Because I’m in the business of divorce, I often hear this joke. Question: “Do you know why divorce is so expensive?” (The joker then expects the jokee to say, “No, why?”) Answer: “Because it’s worth it!” (Then, of course, the jokee is supposed to roll with uncontrolled mirth.)
Maybe I’m a humorless attorney, but I don’t think so. I personally just don’t find that joke very funny, and I doubt if many of my clients do, either. It’s not that I don’t think divorce is worth it; in fact, in most of the divorces that I’ve been involved in, divorce is a great, liberating thing (though no doubt also both incredibly difficult and extremely emotional). After all, why should you stay in a relationship that is abusive, unproductive, unfulfilling, or unhappy? At the end of the day, you only get this once chance in life. You had good intentions, and I don’t doubt for a second that you’ve done everything you could to save your marriage first. Very few (if any!) women just duck and run when the going gets tough; they don’t find themselves in my office until they’ve spent entirely too long trying to make their marriage work. They needed to exhaust every opportunity before they could say enough is enough. I hear that all the time, and I fully support every woman feeling free to do whatever she needs to do to get to the point that she can get the divorce she needs without feeling guilty or like there was something more she could have done to fix things.
It’s not that I don’t agree that divorce isn’t “worth it”; on the contrary, I do. I just don’t think the joke is funny at all. The thing that I don’t find funny is the assertion that, in exchange for freedom, some great financial price must first be paid. Though it’s true that many divorces are expensive, it certainly doesn’t have to be that way. The reason most divorces are so expensive are because the people getting the divorce make one of these ___ big money mistakes. Though in the long run they may agree that the divorce was “worth it,” one of my goals, as an attorney, is to make sure that freedom is purchased at less of a premium. After all, isn’t it my job to look after my client’s best interests? Well, it is my personal (and professional) opinion that my clients are best served by obtaining their divorce as cheaply as possible—because the less money is spent on the divorce, the more money that client has to start over fresh after divorce. Wouldn’t you agree?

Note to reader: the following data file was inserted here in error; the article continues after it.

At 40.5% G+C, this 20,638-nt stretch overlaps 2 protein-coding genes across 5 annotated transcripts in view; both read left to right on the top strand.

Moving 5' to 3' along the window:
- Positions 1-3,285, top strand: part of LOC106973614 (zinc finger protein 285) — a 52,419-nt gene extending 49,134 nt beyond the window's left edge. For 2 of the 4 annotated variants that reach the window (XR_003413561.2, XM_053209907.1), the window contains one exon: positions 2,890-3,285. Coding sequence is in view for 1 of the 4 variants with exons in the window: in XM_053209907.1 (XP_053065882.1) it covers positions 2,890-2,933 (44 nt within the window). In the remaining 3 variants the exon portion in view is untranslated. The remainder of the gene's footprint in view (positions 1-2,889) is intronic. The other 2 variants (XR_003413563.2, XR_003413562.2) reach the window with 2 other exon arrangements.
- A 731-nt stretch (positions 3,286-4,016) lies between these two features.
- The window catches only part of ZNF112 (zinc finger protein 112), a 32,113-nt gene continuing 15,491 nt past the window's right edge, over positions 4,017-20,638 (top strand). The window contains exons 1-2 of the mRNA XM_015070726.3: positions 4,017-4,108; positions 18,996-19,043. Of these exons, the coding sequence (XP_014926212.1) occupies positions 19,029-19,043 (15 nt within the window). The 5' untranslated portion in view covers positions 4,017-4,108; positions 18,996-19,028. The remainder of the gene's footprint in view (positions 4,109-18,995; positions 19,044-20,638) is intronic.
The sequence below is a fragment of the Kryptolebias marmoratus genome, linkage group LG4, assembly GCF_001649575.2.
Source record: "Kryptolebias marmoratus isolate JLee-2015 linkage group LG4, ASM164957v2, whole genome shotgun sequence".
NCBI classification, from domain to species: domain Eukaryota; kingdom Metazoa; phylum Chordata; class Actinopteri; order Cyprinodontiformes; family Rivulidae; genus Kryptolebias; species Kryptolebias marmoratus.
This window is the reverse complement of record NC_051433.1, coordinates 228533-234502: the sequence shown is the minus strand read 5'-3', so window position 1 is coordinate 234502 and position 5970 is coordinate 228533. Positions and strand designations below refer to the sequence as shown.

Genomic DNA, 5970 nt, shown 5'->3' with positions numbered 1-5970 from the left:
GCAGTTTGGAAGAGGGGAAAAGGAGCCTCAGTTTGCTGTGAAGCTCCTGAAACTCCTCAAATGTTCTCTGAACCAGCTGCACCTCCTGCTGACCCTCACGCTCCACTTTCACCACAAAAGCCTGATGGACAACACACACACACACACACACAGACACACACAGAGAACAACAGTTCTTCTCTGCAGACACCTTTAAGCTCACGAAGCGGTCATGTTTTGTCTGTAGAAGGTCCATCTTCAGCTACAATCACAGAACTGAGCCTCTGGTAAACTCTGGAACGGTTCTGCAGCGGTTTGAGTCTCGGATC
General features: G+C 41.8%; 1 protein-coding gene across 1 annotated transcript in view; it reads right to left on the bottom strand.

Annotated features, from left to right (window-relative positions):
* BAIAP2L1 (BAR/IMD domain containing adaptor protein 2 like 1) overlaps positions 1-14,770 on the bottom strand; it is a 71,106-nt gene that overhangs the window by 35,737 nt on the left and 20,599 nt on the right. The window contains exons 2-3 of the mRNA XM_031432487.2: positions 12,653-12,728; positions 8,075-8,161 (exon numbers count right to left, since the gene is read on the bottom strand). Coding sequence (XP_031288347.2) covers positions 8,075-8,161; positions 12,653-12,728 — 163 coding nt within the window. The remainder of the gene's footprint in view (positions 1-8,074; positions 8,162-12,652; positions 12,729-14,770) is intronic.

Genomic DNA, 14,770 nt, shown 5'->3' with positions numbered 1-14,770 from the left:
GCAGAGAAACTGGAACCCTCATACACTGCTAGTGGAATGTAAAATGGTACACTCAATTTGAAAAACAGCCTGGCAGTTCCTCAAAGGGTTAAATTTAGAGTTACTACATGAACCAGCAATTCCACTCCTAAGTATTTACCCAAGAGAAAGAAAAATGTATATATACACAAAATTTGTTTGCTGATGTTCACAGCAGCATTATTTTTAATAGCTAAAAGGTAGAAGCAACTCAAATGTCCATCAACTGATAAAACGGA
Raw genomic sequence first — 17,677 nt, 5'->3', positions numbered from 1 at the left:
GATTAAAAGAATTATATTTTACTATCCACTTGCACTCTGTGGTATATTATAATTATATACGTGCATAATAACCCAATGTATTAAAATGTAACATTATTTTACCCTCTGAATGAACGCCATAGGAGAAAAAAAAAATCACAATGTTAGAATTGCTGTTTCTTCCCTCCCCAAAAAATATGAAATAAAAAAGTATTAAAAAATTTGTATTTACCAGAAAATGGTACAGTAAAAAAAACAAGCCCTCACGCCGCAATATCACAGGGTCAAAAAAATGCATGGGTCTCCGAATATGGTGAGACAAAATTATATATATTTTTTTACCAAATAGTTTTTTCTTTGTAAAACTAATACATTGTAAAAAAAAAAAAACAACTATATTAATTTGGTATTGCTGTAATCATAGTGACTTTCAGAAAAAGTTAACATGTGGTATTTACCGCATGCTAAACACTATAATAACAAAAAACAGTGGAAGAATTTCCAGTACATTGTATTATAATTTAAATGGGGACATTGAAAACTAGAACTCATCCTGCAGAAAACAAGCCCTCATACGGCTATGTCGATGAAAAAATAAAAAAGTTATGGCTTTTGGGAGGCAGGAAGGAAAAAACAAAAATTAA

I think it’s definitely worth planning ahead to avoid making the types of mistakes that will drive up the costs of your divorce case. Contrary to popular opinion, YOU have a lot of control over how the expenses in your divorce case add up. The attorney you choose also has something to do with it, but you should feel like, after an open and honest discussion of your finances, your attorney is taking your personal situation into account when it comes to formulating any type of necessary case strategy. Ask about tips to save money, and ask your attorney to tell you if you’re stepping into risky financial territory. You should feel like your attorney has your back and is taking your concerns seriously. You should also avoid these 6 big money mistakes.
1. Not knowing your family’s finances—like, at all
In most families, there is a spouse that handles the finances, and a spouse that doesn’t. It’s something about division of labor; I’ve seen very few marriages where both spouses had a full and complete idea of their day to day spending, assets, and debts. This isn’t a judgment. It really doesn’t matter how you’ve decided to handle your finances during your marriage. Still, once you’re moving towards divorce, you should definitely start gathering up financial information, if you don’t already feel like you have a complete picture.
What should you have? Well, for starters, you should gather tax returns, statements from any investment or retirement accounts, credit card bills, household bills, and any other important records that you might have lying around the house.